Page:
Posts Tagged ‘citrus’

lemons painting fruits

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my backyard orange tree

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my garden oranges

Navel oranges from my backyard tree.

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backyard fruit tree

The tree needs little maintenance.

yellow grapefruit

The first fruit harvested – always an exciting experience.


When we first bought the small tree, we thought it was a lemon tree.

I planted it in a big pot. But it didn’t do well at all. So I managed to find a space in the backyard and plant it in the ground. Over the years, it grew fast, but nothing, no fruit.

Just I was standing there contemplating if we had here a non-fruit-bearing tree, I noticed a green bud peeking between the leaves.

The bud grew…and grew. I was baffled. Till I figured out that it wasn’t a lemon, but a grapefruit. It turned out to be a yellow grapefruit, sometimes also known as white grapefruit. The flesh has a translucent white color, and it has a brisk-sour taste. The first fruit harvested recently measures about 6 inches in both width and length.

And it looks like the tree has found its rhythm, after revealing its mystery. There are at least five more fruits and buds on its branches, waiting for the sun and for time to ripen them.

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artistic produce label

citrus fruitWe’ve just gone through the peak months for some orange varieties in California. I’ve enjoyed a variety of the fruit including the delectable tangelo. But, of course, the ones that I enjoy the most are the home-grown ones gifted by neighbors and friends.

My orange tress have started to bloom, and I just love the exquisite scent of the orang blossom flowers. I think it’s becoming one of my favorite fragrances.

I’m also captivated by the vintage labels and advertising of the Californian citrus industry: a colorful window into the state’s history. It is interesting to learn that it began in the late 19th century with the arrival of the railroad in Southern California. Farmers were then able to ship their produce throughout the country. To identify and advertise their produce, colorful crate labels were created and attached to the wooden crates.

The era of crate labels ended in the 1950s when growers started to use cardboard boxes.

Here are some that were displayed in an exhibition in Los Angeles.

vintage orange label

vintage citrus label

Read more about the history of citrus in Orange County, California at: https://buildingbridgesworld.wordpress.com/2010/04/13/musings-in-april-citrus-county/

For a pic of the orange harvest from my garden, please see: https://buildingbridgesworld.wordpress.com/2011/03/19/citrus-harvest/

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California oranges

It's a great feeling to pluck the oranges from my backyard.

It’s been a good harvest: from my two orange trees. The California Navel orange and the Valencia orange trees yielded enough fruits to share with friends and family.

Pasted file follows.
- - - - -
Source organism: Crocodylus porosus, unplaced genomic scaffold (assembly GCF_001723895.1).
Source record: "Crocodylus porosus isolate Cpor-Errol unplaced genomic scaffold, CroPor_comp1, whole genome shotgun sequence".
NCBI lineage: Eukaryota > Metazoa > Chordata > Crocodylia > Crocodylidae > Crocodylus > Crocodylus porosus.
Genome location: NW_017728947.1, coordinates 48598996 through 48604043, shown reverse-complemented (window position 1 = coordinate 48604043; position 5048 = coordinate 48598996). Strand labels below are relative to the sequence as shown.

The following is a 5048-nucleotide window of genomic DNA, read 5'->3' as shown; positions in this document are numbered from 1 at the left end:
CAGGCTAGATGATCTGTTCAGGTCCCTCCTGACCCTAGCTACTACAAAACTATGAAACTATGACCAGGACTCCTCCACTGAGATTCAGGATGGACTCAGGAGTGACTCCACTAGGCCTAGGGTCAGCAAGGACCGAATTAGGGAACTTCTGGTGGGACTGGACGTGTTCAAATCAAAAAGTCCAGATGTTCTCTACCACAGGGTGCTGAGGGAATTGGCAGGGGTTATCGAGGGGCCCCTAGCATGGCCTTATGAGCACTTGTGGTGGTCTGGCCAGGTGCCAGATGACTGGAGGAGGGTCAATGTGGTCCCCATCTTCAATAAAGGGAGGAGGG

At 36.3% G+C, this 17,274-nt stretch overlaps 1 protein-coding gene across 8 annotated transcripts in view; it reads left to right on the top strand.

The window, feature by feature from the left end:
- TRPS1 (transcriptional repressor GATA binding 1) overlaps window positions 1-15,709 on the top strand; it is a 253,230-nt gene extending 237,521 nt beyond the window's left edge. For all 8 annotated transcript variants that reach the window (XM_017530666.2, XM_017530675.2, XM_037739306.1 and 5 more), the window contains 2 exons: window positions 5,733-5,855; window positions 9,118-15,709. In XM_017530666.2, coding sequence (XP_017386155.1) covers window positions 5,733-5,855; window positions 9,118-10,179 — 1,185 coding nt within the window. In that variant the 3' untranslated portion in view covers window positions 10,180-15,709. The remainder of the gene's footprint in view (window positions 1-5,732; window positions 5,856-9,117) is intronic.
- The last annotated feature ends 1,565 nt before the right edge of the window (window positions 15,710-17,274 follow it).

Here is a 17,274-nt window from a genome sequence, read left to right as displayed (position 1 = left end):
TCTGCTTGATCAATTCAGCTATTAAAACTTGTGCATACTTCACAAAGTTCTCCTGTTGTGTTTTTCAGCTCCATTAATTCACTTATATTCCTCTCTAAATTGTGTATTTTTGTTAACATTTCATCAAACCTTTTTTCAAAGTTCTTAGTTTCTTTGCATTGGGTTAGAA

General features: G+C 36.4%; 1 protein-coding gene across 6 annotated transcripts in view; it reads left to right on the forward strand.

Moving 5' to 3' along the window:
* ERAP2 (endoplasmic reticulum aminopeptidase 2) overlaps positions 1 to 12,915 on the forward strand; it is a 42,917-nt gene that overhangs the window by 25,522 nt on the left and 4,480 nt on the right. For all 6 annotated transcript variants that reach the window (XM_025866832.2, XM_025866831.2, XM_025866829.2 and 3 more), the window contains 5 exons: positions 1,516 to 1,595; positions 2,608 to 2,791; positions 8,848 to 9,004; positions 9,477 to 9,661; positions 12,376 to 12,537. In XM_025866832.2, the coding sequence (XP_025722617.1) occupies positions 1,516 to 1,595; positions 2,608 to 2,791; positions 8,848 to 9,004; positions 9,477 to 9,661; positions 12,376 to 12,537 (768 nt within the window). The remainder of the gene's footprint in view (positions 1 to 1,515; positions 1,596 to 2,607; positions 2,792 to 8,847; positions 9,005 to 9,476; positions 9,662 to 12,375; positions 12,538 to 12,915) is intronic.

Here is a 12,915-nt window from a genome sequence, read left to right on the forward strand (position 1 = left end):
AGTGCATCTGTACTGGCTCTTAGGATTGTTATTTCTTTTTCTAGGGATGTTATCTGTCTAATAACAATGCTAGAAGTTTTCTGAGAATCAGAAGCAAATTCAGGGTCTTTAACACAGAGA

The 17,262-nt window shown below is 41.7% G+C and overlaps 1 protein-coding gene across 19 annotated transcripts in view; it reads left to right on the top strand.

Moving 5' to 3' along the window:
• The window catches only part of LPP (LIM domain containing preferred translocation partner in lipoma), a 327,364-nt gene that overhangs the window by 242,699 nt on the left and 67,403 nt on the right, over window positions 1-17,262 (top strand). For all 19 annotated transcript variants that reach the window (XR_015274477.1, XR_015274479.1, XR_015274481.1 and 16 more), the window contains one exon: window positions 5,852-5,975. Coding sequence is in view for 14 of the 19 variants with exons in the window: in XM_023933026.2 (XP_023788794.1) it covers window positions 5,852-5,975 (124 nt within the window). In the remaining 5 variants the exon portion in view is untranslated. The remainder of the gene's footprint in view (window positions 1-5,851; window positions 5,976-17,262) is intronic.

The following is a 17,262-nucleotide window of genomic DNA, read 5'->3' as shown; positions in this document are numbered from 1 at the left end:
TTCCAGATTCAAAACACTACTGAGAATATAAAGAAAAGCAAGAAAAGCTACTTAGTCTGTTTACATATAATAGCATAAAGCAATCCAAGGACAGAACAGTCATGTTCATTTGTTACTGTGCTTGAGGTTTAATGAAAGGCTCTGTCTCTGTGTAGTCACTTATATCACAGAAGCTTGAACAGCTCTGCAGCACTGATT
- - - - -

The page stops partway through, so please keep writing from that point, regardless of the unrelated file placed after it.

The general consensus from those who sampled them is that the oranges have a right blend of sweet and sour notes. It is indeed a good feeling to nurture something from the earth.

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Wonderful flavors, colors and scents...what is there not to like about citrus.

Orange County in California today is probably most known for its famous ‘product’ Disneyland. Looking back into history, the orange fruit was its most famous product and gave the county its name.

The orange, other citrus crops and avocados were crucial to the early economy of the county. Although Orange County is now mainly suburban, many non-profit associations and cities preserve and honor its agricultural heritage.

Last weekend, the city of La Habra held its first Spring Citrus Fair. Chatting with an organizer of the festival, I learnt some interesting facts about the city which I later read at this website: (http://www.orangecounty.net/cities/LaHabra_history.html ):

“This area had a near perfect climate and soil for citrus production, and La Habra fruit became well known… In 1913-14 the large Sunkist packing houses were built. At one time, La Habra Citrus Association controlled more citrus acreage that any other in the state.”

La Habra is also the birthplace of the Hass avocado, the most popular Californian avocado.

Although the fair was lacking in a display of citrus trees, there were several interesting citrus displays in the garden area. The Master Gardeners Of Orange County, a group of trained volunteers who provide assistance and information about gardening in Orange County, were there to give advice on any aspect of growing citrus.

I spoke to Robert, a very knowledgeable gentleman who gave a lot of information. I grew a small navel orange tree in my backyard about three or four years ago, and I think it’s doing rather well. It produced two fruits last year, which I must say were very good, and it looks set to produce a bigger crop this year.

According to Robert, that is about right as an orange tree takes three to four years to bear fruits. His knowledge of feeding and watering orange trees was also very useful.

Like many people, I love the citrus for its taste and lovely colors. But equally, or maybe more, I love the fresh, uplifting scent that perfumes the air when I slice through a lemon or orange.

A touch of nostalgia...to market we will go. The fair also featured rides, food and entertainment.

Another nolstalgic, vendor-style display.

Another nostalgic display... vendor-style.

A display of rare and unusual avocados by the California Rare Fruit Growers. The family that grows each fruit registers their name so that if the avocado becomes commercially successful, it will be attributed to them.

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